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Blocked Tear Duct In Children

AMBULATORY CARE:

What you need to know about a blocked tear duct:

The tear duct is a connection between the eye and the nose. It helps your child's eye drain. A blocked tear duct means your child's tears do not drain easily. When the tear duct is blocked, your child may be at higher risk for eye infections. A tear duct may become blocked if it is too narrow. It may also become blocked if your child has extra tissue in his or her tear duct. Your child's risk for a blocked tear duct may be higher if he or she has nasal polyps or an eye injury.

Signs and symptoms of a blocked tear duct:

A blocked tear duct usually happens in 1 eye. Your child may have any of the following:

  • An eye that makes tears when your child is not crying
  • Pus in the corner of the eye
  • Crust on the eyelid or eyelashes
  • Redness around the eye

Seek care immediately if:

  • The swelling spreads to your child's cheek or nose.
  • Your child has trouble breathing.

Contact your child's healthcare provider if:

  • Your child has a blue or red bump on the inside corner of his or her eye.
  • The white part of your child's eye is red.
  • Your child's eye starts draining more pus.
  • Your child's eye does not improve after treatment.
  • You have questions or concerns about your child's condition or care.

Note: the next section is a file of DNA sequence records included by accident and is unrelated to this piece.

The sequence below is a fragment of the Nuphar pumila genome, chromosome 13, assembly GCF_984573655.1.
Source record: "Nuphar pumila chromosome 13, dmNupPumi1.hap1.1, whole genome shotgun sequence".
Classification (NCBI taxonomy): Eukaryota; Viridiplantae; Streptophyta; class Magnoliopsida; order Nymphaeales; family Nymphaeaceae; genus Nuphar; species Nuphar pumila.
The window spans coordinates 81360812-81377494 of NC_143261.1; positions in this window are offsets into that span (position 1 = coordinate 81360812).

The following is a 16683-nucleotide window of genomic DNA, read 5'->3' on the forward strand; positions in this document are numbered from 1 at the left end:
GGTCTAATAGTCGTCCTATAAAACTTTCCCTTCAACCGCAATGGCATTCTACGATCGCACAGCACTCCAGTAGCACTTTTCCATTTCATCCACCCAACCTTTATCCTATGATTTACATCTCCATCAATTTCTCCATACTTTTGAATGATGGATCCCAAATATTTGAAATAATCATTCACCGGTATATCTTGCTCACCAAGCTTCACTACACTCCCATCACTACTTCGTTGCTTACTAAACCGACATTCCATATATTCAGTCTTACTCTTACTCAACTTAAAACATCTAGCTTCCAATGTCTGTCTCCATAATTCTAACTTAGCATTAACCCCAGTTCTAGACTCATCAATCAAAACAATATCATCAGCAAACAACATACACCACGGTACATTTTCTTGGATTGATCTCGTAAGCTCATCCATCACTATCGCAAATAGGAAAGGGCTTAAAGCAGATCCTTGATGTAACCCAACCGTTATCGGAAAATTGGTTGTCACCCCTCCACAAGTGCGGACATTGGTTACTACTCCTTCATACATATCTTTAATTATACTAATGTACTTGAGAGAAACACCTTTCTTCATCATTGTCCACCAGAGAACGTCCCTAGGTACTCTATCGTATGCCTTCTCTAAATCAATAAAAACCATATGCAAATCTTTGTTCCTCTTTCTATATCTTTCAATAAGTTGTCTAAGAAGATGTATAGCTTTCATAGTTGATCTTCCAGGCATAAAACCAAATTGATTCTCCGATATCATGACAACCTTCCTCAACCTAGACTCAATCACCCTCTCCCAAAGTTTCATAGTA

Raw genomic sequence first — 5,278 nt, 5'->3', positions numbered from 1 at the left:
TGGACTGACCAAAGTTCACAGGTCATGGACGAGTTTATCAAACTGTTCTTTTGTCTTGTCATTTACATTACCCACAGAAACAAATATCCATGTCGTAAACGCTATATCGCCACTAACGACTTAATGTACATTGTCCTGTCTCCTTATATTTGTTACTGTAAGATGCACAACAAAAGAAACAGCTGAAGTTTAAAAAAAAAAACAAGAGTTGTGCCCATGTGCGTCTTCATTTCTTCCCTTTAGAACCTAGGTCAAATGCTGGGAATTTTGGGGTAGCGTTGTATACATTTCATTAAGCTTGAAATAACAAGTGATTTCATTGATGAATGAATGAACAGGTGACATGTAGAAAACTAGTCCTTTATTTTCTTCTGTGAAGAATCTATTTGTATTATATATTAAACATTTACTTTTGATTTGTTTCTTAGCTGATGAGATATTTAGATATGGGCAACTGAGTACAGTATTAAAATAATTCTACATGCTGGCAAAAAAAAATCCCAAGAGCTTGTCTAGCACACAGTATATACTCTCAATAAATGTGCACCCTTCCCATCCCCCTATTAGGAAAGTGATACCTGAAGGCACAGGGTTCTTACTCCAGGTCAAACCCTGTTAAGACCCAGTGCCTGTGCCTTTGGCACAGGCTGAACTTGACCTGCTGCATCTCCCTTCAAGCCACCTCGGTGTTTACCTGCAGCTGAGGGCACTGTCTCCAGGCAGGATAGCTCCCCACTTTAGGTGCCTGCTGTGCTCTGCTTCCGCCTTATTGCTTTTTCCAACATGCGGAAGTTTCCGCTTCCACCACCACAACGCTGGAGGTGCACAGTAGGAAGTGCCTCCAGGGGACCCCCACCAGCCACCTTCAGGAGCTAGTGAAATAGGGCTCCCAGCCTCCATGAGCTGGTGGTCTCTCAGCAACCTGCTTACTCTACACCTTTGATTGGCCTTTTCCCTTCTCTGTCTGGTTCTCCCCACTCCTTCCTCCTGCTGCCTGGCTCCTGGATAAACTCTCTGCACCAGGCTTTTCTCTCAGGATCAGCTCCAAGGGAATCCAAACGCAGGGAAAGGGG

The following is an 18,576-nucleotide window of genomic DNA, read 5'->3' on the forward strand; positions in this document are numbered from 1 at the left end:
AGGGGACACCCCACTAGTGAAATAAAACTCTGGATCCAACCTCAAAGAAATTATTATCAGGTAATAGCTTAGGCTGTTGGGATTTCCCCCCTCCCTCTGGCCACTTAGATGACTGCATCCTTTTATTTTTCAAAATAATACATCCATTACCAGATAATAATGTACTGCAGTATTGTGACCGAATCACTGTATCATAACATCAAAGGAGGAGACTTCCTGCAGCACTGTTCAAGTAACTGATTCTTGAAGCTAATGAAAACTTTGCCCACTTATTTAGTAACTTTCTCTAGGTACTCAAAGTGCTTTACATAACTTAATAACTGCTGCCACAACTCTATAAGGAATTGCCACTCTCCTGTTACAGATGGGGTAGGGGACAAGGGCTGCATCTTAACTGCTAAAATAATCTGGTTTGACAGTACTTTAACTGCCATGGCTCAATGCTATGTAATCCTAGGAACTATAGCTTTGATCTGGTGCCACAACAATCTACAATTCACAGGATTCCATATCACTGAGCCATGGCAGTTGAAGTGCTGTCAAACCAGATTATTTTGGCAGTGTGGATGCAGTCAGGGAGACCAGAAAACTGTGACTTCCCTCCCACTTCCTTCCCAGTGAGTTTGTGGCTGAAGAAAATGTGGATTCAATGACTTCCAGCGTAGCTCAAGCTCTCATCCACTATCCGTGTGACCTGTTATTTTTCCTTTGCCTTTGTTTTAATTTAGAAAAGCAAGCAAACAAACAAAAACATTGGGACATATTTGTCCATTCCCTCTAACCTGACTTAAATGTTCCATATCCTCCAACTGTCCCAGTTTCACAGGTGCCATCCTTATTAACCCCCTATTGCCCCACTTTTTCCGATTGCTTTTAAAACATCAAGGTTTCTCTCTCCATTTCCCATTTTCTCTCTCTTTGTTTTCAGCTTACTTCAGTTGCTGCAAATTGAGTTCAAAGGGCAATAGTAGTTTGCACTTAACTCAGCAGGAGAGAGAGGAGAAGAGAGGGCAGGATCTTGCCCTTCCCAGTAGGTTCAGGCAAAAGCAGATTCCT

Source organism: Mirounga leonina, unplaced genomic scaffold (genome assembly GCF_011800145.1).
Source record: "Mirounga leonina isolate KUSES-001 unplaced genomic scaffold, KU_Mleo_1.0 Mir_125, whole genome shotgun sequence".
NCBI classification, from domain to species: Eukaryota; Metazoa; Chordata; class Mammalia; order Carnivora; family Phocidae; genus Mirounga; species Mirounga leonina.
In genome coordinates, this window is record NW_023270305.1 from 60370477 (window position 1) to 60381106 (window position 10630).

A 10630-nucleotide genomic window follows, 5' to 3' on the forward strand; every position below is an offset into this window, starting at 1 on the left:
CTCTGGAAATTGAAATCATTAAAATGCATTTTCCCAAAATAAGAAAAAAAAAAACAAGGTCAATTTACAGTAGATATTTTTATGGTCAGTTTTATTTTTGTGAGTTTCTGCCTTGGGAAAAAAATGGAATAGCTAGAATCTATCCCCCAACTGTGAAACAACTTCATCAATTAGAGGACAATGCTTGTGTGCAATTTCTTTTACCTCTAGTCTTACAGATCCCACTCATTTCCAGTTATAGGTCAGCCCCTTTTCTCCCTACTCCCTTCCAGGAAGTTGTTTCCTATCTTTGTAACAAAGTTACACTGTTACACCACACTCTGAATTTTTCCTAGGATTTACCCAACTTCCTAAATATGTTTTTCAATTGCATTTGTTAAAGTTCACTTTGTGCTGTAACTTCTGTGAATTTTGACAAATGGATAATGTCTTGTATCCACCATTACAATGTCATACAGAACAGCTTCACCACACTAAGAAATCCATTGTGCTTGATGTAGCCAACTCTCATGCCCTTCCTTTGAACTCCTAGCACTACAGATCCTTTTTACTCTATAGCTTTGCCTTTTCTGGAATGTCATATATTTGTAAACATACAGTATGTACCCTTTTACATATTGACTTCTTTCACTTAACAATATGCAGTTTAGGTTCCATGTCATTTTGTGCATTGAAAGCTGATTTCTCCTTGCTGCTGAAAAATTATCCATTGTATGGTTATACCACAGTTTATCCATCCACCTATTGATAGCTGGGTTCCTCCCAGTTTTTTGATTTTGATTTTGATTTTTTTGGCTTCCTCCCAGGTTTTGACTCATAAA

Treatment for your child's blocked tear duct:

Blocked tear ducts usually get better without treatment. Your child may need surgery to open the tear duct if it does not get better on its own.

Clean and massage your child's eye 2 to 3 times every day or as directed:

Massage helps unblock the tear duct. This can decrease pain and swelling, and prevent an eye infection:

  • Wash your hands.
  • Wet a soft washcloth with warm water. Gently wipe any pus or dried crust out of your child's eye.
  • Place a warm compress on your child's eye. A warm compress can help decrease pain. It can also make it easier to unblock the tear duct. Use a small towel or gauze dipped in warm water. Leave the compress in place for 5 minutes.
  • Place your ring or pinky finger on the side of your child's nose, near his or her eye.
  • Press gently and slide your finger down toward the corner of your child's nose. You may see pus or fluid drain from the inside corner of your child's eye. This is normal.
  • Wipe away any pus or fluid that drains from the eye. Wash your hands.

Follow up with your child's healthcare provider as directed:

Write down your questions so you remember to ask them during your visits.

Further information

Always consult your healthcare provider to ensure the information displayed on this page applies to your personal circumstances.

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